Fred Aminga @faminga
The taxman has moved to deepen tax collection by tapping information on mobile phones money transactions to assess compliance in filing returns.
This is part of a raft of measures in Kenya Revenue Authority’s (KRA) tax base expansion strategy meant to use information technology to mine data from various sources.
Speaking yesterday during the launch of the 2018 taxpayers month, KRA Commissioner General John Njiraini said the law provides for KRA to access such information from banks and institutions such membership bodies for professionals.
“Mobile data is a huge source of information for us,” he said, even as it emerged that banks have started sending demand letters asking customers to update their personal identification numbers (PIN).
KRA’s move essentially taps a huge pool of funds that change hands daily through mobile phones.
According to Communications Authority of Kenya, as at December 31, last year, 607.4 million mobile money transfer transactions valued at Sh1.763 trillion were realised. The value of person-to-person transfers amounted to Sh596.4 million.
Mobile money data will be processed in conjunction with Kenya’s six mobile money services including Safaricom’s M-pesa, Airtel money, Equitel Money, Mobikash, Mobile Pay and T-Kash.
Through this initiative, KRA expects to net an extra 500,000 taxpayers and raise Sh60 billion alongside other efforts which include tapping data from professional bodies and even list of suppliers to the national and county governments to enable the taxman net those who may not have been paying taxes.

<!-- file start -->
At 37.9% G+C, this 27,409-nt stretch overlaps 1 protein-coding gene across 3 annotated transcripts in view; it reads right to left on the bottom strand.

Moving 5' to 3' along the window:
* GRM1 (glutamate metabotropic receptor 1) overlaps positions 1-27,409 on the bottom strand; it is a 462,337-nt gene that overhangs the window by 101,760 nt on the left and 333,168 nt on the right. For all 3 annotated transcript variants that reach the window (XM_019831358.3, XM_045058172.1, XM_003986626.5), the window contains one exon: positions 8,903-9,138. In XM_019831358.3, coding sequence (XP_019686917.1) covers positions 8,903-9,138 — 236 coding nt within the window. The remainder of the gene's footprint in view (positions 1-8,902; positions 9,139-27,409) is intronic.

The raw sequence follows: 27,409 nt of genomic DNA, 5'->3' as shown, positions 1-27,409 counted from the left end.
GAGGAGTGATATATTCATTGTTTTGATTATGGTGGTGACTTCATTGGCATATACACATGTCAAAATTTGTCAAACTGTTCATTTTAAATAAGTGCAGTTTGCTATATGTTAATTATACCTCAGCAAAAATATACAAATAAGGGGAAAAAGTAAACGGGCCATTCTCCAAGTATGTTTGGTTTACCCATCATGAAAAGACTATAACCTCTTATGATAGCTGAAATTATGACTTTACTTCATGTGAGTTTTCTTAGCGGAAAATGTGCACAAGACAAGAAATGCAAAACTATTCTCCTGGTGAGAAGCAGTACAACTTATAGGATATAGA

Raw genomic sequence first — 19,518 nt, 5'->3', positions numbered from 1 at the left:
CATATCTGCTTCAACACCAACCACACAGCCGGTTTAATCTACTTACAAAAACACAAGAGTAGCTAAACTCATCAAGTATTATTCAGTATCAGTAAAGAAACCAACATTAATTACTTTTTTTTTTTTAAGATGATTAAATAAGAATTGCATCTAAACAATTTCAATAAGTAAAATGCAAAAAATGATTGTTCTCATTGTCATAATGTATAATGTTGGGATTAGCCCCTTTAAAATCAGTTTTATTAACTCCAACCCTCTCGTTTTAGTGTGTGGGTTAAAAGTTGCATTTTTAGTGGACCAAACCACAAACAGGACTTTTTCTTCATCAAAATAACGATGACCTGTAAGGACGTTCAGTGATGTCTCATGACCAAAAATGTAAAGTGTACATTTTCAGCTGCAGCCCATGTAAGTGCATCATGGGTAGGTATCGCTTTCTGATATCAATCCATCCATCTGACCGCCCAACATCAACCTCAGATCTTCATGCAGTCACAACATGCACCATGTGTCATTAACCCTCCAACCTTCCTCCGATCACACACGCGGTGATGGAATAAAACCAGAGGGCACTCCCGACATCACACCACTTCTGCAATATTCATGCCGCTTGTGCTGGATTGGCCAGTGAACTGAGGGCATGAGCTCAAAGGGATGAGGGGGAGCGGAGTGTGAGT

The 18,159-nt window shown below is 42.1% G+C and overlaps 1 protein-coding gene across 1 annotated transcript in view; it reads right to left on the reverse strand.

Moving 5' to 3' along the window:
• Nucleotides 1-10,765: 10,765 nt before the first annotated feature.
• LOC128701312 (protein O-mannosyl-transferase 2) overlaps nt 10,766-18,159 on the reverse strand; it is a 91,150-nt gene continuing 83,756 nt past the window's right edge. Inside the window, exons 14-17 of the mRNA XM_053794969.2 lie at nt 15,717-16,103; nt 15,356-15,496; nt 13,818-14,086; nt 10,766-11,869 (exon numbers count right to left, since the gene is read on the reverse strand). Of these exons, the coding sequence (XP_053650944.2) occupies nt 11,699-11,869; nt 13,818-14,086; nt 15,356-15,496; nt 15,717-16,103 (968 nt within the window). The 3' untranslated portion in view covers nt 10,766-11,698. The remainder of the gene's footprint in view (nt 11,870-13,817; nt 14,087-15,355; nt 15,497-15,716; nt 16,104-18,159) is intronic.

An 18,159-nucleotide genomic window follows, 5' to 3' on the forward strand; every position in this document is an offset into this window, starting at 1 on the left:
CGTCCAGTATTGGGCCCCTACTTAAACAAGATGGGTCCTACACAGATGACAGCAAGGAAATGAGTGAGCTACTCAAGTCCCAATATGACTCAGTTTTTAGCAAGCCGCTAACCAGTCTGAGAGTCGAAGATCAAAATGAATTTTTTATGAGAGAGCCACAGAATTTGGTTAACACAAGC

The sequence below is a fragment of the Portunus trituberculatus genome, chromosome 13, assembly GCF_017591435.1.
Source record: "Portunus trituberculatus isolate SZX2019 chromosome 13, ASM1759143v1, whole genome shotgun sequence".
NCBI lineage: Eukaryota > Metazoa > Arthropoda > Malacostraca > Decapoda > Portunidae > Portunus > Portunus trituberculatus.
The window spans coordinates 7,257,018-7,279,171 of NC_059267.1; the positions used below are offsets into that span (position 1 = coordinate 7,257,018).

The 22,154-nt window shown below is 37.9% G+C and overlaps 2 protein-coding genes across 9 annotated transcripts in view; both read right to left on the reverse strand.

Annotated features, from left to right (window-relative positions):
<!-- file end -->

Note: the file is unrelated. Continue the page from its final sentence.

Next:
“Apart from mobile payments, some of the databases we have also targeted in the first stages include those maintained by regulatory and professional bodies such as National Construction Authority,” he said, adding that using information technology will loop in more people from the informal sector especially non-fillers of tax returns, hospital service providers and landlords.
He said that indications are that about Sh10 billion is expected to be tapped from residential and commercial projects countrywide. Treasury Cabinet Secretary Henry Rotich who presided over the event said that his Budget Statement had provided for amendments to the excise duty Act, Tax Procedure Act, KRA Act and Stamp Duty Act among a raft of measures aimed at expanding the tax base.
“We are also set to overhaul the Income Tax Act which is currently at the AG’s office. This is informed by the need to modify the Act and incorporate international practices,” he said.
Rotich said the new tax measures and administration issues have come into play to enhance collections by expanding the tax base to enable the Big Four agenda and raise tax compliance. He said he is increasingly focusing on taxation of international transactions and transfer pricing.
The new tax initiatives are meant to increase funding to the government as Kenya plans to fund an ambitious Sh3.07 trillion budget against dwindling tax revenues.
KRA missed its 2017/2018 financial year revenue target by Sh172.4 billion according to the full year’s economic and budget review.
A review tabled in Parliament earlier this year said the taxman collected Sh1.48 trillion in the year ending June 2018 against a target of Sh1.65 trillion.